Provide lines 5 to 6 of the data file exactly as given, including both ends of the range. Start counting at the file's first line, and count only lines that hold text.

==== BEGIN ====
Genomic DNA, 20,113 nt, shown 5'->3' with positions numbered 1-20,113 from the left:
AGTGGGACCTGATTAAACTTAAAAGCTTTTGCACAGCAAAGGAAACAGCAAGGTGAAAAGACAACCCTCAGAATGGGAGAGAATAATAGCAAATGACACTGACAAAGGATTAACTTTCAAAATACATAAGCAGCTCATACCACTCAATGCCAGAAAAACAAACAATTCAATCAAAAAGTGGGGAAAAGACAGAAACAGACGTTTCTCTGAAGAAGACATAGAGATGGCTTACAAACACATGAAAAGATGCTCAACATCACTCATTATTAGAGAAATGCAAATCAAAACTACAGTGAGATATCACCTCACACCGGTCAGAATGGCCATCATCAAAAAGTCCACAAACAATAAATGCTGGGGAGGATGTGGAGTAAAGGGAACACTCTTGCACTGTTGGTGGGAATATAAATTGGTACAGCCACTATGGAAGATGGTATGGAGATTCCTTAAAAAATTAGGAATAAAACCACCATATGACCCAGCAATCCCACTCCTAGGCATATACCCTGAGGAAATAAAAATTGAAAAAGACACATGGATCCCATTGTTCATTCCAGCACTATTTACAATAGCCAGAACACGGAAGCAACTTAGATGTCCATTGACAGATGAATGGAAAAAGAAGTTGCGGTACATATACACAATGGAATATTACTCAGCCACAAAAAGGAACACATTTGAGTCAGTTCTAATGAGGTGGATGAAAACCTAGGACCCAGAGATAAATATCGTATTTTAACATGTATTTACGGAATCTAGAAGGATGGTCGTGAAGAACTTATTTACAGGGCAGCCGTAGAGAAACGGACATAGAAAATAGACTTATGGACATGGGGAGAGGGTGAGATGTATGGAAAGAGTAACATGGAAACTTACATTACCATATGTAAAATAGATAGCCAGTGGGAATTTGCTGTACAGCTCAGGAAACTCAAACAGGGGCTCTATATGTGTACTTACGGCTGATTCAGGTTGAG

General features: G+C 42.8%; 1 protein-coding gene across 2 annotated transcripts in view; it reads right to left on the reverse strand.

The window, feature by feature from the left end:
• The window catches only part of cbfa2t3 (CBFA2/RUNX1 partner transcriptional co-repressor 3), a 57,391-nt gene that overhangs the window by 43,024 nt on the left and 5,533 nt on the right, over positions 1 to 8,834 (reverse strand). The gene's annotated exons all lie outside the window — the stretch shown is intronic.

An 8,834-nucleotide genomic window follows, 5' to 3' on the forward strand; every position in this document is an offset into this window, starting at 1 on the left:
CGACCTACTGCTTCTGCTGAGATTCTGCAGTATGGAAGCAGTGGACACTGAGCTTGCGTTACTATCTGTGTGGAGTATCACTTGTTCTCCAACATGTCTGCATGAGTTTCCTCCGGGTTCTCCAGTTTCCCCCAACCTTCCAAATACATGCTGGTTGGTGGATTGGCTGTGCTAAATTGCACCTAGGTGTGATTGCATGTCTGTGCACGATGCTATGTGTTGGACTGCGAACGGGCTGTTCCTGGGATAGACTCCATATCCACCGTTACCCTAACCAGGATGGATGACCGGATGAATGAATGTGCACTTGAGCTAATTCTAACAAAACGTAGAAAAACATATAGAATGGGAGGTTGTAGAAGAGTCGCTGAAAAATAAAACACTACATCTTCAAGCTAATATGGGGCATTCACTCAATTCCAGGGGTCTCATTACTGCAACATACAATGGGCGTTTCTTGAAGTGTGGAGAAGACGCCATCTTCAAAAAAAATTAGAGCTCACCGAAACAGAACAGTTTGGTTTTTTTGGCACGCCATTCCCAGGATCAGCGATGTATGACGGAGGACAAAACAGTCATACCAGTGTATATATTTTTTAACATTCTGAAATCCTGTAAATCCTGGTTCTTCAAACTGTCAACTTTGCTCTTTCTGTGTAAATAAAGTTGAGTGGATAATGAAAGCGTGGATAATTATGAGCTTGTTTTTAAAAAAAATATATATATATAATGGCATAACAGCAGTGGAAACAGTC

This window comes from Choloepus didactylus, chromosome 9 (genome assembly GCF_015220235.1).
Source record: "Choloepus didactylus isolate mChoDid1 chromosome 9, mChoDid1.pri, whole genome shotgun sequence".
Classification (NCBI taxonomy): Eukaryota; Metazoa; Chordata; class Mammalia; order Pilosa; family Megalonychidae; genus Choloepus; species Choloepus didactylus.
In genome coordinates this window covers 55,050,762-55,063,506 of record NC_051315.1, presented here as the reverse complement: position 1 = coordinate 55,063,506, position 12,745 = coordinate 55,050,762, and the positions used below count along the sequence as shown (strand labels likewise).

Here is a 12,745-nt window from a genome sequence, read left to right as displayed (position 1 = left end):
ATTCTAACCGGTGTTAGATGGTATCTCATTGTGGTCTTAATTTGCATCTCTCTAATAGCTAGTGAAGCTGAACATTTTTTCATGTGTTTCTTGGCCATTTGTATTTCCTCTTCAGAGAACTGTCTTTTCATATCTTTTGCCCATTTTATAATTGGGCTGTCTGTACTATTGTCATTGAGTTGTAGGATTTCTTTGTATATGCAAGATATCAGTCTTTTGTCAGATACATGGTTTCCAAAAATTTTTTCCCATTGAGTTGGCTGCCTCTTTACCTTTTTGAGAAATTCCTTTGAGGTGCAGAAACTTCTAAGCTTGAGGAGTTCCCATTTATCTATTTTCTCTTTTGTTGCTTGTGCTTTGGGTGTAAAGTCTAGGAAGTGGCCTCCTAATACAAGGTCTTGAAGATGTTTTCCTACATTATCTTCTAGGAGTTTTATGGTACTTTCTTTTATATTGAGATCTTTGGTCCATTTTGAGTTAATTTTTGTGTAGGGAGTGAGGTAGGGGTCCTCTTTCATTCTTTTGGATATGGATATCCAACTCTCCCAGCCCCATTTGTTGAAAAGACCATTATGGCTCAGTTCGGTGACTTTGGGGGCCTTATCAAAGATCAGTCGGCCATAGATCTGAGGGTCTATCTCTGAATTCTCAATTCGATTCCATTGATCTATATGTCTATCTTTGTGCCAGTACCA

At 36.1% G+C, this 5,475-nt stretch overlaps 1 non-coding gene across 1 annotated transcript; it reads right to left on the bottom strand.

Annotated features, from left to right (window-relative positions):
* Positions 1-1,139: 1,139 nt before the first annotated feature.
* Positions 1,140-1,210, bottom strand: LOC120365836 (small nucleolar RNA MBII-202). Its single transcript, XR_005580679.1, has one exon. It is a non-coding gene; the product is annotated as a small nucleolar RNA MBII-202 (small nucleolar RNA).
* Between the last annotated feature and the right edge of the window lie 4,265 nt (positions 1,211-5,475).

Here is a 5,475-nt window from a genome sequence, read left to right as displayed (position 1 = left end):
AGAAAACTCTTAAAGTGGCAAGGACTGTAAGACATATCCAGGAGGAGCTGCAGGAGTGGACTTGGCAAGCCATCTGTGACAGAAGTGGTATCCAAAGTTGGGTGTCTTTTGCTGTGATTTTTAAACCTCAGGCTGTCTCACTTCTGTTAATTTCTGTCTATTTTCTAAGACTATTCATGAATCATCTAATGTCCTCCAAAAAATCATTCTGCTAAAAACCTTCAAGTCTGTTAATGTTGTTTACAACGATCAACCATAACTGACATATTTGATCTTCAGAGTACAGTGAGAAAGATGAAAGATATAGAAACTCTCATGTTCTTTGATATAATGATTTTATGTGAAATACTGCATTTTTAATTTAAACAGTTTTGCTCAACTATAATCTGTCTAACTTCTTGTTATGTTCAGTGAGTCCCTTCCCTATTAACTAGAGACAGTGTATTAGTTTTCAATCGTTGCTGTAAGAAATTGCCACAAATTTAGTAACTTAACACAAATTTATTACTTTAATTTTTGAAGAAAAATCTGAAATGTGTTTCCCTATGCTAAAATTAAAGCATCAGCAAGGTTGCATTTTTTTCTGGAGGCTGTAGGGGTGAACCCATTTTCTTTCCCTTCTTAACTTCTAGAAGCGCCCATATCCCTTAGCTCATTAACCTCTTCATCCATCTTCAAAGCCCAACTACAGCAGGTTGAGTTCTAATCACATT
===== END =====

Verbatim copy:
• The window catches only part of cbfa2t3 (CBFA2/RUNX1 partner transcriptional co-repressor 3), a 57,391-nt gene that overhangs the window by 43,024 nt on the left and 5,533 nt on the right, over positions 1 to 8,834 (reverse strand). The gene's annotated exons all lie outside the window — the stretch shown is intronic.

An 8,834-nucleotide genomic window follows, 5' to 3' on the forward strand; every position in this document is an offset into this window, starting at 1 on the left: